Is there any type of cuisine that you would like to experiment with?

Probably Indian food. It is one of my favourite foods, but I don’t spend very much time working with it. I feel that Indian cuisine is a perfect example of amazing ingredients put together simply to create fantastic-tasting food.

What are the essential ingredients for success in the foodservice industry today?

Hospitality and service. Amazing-tasting food. Always going above and beyond for every guest at every hour of the day. Hiring and training enthusiastic staff to carry out all of the above.

Which cooking technique or tool is a favorite of yours right now, and why?

I would have to say brining and braising. I love what both techniques do to their respective subjects. With brining, you can add so many different flavours to anything while making the meat melt-in-your-mouth tender, assuming you cook it properly. With braising, you can use less traditional meats, show them some love, and they become a beautiful, pull-apart, delicious, succulent eating experience.

What is your favorite food combination right now?

My favourite food combination right now is the combination of hot and cold food. Pairing a hot protein with a cold side dish or accompaniment OR a hot accompaniment with a cold protein. I find the contrast between hot and cold food items really gives a cool eating experience. Often the two conflicting temperatures bring out flavours and textures in the food that would not be present if both items were the same temperature.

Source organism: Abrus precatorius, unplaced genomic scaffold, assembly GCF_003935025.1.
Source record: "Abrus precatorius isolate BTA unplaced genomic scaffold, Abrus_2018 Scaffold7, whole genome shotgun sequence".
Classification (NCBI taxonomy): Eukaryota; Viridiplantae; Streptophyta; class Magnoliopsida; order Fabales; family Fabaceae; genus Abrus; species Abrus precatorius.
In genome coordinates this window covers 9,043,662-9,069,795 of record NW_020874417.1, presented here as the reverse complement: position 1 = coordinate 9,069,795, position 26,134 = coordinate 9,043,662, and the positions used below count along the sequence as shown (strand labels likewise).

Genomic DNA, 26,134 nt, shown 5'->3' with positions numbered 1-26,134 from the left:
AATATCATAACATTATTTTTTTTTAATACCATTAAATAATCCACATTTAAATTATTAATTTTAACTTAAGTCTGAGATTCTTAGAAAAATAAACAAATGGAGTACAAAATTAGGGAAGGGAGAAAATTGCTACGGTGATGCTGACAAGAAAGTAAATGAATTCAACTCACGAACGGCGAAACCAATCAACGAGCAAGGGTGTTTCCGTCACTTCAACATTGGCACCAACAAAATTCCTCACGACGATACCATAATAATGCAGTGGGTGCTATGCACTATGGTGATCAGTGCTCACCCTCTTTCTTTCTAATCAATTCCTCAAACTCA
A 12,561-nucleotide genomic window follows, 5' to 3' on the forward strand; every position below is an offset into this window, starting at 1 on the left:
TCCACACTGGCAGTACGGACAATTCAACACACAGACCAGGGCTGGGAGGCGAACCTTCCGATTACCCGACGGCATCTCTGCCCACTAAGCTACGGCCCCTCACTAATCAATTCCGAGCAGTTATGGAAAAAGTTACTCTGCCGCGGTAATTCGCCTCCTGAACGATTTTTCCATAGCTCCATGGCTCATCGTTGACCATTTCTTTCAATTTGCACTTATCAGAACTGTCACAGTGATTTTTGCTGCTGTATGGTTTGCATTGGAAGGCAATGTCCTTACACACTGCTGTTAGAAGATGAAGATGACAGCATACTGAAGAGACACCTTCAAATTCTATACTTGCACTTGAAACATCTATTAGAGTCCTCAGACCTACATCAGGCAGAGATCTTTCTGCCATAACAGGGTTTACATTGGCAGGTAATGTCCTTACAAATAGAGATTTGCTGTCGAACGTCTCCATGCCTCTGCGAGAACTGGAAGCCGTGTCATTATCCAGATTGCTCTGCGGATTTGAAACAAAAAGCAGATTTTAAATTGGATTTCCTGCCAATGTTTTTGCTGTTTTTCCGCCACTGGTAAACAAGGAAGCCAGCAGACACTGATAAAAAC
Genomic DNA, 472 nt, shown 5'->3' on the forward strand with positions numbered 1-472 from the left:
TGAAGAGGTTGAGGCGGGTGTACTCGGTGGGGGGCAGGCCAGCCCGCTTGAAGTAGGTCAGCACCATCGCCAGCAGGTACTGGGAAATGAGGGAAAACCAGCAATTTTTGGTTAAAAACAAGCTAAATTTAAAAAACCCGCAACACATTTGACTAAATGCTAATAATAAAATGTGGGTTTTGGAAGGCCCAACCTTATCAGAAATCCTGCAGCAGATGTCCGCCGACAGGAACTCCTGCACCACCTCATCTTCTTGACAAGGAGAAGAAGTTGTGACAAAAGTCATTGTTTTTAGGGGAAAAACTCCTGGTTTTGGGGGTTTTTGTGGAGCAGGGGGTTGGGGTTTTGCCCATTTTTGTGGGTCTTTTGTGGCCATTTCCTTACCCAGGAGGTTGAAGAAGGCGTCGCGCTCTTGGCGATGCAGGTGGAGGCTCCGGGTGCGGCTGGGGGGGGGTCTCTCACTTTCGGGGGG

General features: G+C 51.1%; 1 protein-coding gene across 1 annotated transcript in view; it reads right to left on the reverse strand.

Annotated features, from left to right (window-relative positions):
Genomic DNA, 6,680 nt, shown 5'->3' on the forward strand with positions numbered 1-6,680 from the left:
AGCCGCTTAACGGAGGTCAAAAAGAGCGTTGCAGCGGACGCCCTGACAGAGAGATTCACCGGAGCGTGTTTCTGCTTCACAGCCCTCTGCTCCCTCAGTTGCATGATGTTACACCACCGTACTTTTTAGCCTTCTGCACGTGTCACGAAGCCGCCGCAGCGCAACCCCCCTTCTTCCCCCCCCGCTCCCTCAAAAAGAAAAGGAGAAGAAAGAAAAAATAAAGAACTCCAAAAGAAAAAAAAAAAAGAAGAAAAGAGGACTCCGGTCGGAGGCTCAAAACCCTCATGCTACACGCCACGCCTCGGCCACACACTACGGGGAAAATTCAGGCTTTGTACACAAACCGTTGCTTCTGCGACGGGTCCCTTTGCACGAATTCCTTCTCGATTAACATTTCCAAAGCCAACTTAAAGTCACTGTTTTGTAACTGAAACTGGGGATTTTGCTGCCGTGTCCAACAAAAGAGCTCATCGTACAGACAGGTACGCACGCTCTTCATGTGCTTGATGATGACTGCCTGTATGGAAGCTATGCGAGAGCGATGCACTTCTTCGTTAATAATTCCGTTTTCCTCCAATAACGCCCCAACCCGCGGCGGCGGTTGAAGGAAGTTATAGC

Do you have any culinary guilty pleasures or food treats that you couldn’t live without?

I love chips — any kind, any flavour. To be clear I should probably live without them.

What are some of the most interesting or unique challenges of being a corporate chef for a large company such as The Keg?

Having over 100 restaurants across Canada and into the U.S. certainly has some unique challenges associated with it. The biggest challenge is probably trying to create menus that resonate with all different tastes and preferences while still keeping with who we are as a brand. As we continue to evolve our menus and innovate, naturally some items remain on the menu and some items are removed. Food is very subjective. We do our best to look after each and every guest that walks into our restaurants. We have incredible guests at the Keg who we value immensely. Their feedback is very important to us and we listen to it all.

What advice would you have for aspiring new chefs as they enter the industry?

Be relentless in the achievement of your goals. Stick to what you believe in. Surround yourself with people that support and believe in what you are trying to do. Always be willing to learn from others. Be open-minded. Leave your ego at the door. Taste your food.